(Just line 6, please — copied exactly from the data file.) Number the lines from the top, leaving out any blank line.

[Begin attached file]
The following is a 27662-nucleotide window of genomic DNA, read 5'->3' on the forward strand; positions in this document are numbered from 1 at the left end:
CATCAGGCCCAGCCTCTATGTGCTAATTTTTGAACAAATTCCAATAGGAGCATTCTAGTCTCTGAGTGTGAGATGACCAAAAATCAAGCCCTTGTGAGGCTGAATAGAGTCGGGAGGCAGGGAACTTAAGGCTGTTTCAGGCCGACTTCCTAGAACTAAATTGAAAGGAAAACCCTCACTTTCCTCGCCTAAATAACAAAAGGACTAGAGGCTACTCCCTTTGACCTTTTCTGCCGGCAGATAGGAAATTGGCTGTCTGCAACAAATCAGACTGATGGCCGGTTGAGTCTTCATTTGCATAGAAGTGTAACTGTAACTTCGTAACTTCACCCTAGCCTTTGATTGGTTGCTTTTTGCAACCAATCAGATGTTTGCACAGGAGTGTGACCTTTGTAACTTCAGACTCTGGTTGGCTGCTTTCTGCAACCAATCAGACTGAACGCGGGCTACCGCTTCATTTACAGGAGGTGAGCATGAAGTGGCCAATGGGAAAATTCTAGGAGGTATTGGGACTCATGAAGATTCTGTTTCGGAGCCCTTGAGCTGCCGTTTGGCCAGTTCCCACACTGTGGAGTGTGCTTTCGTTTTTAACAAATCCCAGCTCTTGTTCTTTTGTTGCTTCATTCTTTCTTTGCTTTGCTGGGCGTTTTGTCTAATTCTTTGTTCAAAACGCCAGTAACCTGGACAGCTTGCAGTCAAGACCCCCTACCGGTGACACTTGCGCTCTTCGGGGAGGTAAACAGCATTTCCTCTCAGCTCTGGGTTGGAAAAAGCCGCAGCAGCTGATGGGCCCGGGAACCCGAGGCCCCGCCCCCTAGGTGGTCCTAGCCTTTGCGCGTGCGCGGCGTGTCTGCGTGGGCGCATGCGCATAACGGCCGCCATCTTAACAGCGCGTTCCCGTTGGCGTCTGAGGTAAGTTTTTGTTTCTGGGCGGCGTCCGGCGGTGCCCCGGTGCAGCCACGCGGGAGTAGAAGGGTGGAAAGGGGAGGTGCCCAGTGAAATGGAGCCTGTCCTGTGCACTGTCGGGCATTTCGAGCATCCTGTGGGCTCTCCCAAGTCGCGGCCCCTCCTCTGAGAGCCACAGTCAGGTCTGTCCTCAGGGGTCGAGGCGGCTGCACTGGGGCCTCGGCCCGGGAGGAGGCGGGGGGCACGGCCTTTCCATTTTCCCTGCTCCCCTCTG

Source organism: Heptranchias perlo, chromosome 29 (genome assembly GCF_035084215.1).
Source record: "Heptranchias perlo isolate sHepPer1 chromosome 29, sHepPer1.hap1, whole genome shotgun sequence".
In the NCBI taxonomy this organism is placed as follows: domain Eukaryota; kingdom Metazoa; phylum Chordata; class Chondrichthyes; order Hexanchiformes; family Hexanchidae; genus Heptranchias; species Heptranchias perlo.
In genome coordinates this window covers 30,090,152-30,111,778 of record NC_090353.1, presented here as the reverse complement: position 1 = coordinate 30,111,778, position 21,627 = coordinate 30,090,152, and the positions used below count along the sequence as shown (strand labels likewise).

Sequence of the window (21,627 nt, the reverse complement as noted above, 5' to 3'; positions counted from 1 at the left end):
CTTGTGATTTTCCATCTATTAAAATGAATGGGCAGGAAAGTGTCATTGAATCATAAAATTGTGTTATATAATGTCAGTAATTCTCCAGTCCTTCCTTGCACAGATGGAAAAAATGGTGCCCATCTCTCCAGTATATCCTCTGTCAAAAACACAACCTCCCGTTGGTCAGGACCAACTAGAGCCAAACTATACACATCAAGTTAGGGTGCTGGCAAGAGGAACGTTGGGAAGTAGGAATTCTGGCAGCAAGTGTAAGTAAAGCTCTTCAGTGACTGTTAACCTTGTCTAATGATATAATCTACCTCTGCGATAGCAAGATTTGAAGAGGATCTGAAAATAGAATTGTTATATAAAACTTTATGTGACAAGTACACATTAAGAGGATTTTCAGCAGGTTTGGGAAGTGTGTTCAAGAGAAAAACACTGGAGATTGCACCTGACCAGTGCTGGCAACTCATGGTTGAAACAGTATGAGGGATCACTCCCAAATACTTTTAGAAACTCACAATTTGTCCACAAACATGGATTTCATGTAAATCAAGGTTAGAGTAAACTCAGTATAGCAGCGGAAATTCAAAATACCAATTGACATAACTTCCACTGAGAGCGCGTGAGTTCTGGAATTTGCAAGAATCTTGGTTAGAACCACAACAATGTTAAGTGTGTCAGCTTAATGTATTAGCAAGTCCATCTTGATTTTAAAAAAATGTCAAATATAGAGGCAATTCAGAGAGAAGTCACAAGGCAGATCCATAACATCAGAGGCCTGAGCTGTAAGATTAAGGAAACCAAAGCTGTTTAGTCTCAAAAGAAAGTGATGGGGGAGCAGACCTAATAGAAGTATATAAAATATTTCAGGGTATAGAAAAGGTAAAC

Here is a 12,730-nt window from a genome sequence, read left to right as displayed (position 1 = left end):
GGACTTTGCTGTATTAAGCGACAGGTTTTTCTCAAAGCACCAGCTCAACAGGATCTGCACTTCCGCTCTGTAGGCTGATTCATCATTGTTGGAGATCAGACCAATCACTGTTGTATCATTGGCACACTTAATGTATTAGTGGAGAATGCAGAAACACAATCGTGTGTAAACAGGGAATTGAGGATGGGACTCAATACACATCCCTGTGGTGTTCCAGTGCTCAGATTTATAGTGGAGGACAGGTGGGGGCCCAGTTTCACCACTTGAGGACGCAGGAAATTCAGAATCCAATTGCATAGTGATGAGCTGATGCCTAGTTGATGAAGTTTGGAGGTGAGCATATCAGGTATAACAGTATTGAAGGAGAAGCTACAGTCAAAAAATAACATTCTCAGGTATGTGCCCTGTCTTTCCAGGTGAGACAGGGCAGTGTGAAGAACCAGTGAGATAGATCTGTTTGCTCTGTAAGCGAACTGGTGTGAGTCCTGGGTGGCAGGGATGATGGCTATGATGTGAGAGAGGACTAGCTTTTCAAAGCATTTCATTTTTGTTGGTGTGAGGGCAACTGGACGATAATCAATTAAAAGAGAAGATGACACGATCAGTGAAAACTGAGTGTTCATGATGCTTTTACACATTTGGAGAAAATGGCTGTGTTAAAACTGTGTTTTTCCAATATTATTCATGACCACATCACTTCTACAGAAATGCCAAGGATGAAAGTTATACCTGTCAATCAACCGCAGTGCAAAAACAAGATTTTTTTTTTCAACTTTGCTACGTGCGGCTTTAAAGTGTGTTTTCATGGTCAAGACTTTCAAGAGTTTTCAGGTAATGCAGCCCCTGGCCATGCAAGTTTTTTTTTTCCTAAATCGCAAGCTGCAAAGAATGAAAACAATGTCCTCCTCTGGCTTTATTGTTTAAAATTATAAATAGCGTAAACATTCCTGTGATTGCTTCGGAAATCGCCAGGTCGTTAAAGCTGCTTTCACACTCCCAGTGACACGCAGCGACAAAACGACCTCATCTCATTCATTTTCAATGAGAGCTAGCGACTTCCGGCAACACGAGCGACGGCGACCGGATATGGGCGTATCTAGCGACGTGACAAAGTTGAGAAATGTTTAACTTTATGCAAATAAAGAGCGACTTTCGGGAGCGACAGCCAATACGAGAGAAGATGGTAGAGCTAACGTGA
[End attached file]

In genome coordinates this window covers 30,090,152-30,111,778 of record NC_090353.1, presented here as the reverse complement: position 1 = coordinate 30,111,778, position 21,627 = coordinate 30,090,152, and the positions used below count along the sequence as shown (strand labels likewise).